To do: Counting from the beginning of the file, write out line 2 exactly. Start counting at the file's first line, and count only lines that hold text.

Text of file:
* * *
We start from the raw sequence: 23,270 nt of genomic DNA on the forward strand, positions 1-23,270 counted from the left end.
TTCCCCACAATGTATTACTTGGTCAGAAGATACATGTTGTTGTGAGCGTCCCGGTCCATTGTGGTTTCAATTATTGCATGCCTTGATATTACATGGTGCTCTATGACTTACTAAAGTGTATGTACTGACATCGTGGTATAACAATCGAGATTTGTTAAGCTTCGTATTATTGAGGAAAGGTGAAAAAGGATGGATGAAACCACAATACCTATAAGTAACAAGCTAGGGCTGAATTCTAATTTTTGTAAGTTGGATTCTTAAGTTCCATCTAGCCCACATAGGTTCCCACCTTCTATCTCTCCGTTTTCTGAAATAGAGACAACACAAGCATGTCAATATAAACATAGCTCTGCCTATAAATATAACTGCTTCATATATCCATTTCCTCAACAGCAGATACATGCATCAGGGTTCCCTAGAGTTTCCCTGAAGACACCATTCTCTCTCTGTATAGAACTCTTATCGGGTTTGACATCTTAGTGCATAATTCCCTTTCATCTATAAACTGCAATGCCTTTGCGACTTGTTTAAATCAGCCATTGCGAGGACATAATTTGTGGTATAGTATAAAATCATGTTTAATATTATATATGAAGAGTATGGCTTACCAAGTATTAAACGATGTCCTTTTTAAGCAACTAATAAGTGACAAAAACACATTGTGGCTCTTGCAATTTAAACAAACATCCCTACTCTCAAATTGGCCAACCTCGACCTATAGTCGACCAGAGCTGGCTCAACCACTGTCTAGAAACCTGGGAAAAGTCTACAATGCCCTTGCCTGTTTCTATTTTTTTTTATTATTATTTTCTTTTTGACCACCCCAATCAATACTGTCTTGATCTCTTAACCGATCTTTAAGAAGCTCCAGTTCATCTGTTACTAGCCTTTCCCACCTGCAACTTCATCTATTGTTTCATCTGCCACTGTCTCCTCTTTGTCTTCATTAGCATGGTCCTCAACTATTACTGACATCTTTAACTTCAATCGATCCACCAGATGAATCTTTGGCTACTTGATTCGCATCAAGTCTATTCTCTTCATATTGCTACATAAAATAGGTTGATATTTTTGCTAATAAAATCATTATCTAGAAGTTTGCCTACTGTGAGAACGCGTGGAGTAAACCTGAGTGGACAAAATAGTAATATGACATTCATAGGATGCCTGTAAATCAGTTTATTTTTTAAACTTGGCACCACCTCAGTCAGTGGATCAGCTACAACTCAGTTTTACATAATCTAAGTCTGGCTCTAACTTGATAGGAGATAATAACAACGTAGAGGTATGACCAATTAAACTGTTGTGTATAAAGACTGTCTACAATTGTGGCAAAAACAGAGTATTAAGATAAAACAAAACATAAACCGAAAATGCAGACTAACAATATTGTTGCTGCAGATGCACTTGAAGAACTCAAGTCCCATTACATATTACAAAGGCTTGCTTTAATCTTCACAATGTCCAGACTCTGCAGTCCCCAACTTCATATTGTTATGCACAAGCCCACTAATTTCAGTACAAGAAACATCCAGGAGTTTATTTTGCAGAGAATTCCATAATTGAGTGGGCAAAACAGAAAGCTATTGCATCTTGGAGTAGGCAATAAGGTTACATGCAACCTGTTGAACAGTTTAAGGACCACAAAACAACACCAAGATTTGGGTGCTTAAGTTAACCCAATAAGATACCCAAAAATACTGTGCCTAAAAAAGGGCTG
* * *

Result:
TTCCCCACAATGTATTACTTGGTCAGAAGATACATGTTGTTGTGAGCGTCCCGGTCCATTGTGGTTTCAATTATTGCATGCCTTGATATTACATGGTGCTCTATGACTTACTAAAGTGTATGTACTGACATCGTGGTATAACAATCGAGATTTGTTAAGCTTCGTATTATTGAGGAAAGGTGAAAAAGGATGGATGAAACCACAATACCTATAAGTAACAAGCTAGGGCTGAATTCTAATTTTTGTAAGTTGGATTCTTAAGTTCCATCTAGCCCACATAGGTTCCCACCTTCTATCTCTCCGTTTTCTGAAATAGAGACAACACAAGCATGTCAATATAAACATAGCTCTGCCTATAAATATAACTGCTTCATATATCCATTTCCTCAACAGCAGATACATGCATCAGGGTTCCCTAGAGTTTCCCTGAAGACACCATTCTCTCTCTGTATAGAACTCTTATCGGGTTTGACATCTTAGTGCATAATTCCCTTTCATCTATAAACTGCAATGCCTTTGCGACTTGTTTAAATCAGCCATTGCGAGGACATAATTTGTGGTATAGTATAAAATCATGTTTAATATTATATATGAAGAGTATGGCTTACCAAGTATTAAACGATGTCCTTTTTAAGCAACTAATAAGTGACAAAAACACATTGTGGCTCTTGCAATTTAAACAAACATCCCTACTCTCAAATTGGCCAACCTCGACCTATAGTCGACCAGAGCTGGCTCAACCACTGTCTAGAAACCTGGGAAAAGTCTACAATGCCCTTGCCTGTTTCTATTTTTTTTTATTATTATTTTCTTTTTGACCACCCCAATCAATACTGTCTTGATCTCTTAACCGATCTTTAAGAAGCTCCAGTTCATCTGTTACTAGCCTTTCCCACCTGCAACTTCATCTATTGTTTCATCTGCCACTGTCTCCTCTTTGTCTTCATTAGCATGGTCCTCAACTATTACTGACATCTTTAACTTCAATCGATCCACCAGATGAATCTTTGGCTACTTGATTCGCATCAAGTCTATTCTCTTCATATTGCTACATAAAATAGGTTGATATTTTTGCTAATAAAATCATTATCTAGAAGTTTGCCTACTGTGAGAACGCGTGGAGTAAACCTGAGTGGACAAAATAGTAATATGACATTCATAGGATGCCTGTAAATCAGTTTATTTTTTAAACTTGGCACCACCTCAGTCAGTGGATCAGCTACAACTCAGTTTTACATAATCTAAGTCTGGCTCTAACTTGATAGGAGATAATAACAACGTAGAGGTATGACCAATTAAACTGTTGTGTATAAAGACTGTCTACAATTGTGGCAAAAACAGAGTATTAAGATAAAACAAAACATAAACCGAAAATGCAGACTAACAATATTGTTGCTGCAGATGCACTTGAAGAACTCAAGTCCCATTACATATTACAAAGGCTTGCTTTAATCTTCACAATGTCCAGACTCTGCAGTCCCCAACTTCATATTGTTATGCACAAGCCCACTAATTTCAGTACAAGAAACATCCAGGAGTTTATTTTGCAGAGAATTCCATAATTGAGTGGGCAAAACAGAAAGCTATTGCATCTTGGAGTAGGCAATAAGGTTACATGCAACCTGTTGAACAGTTTAAGGACCACAAAACAACACCAAGATTTGGGTGCTTAAGTTAACCCAATAAGATACCCAAAAATACTGTGCCTAAAAAAGGGCTG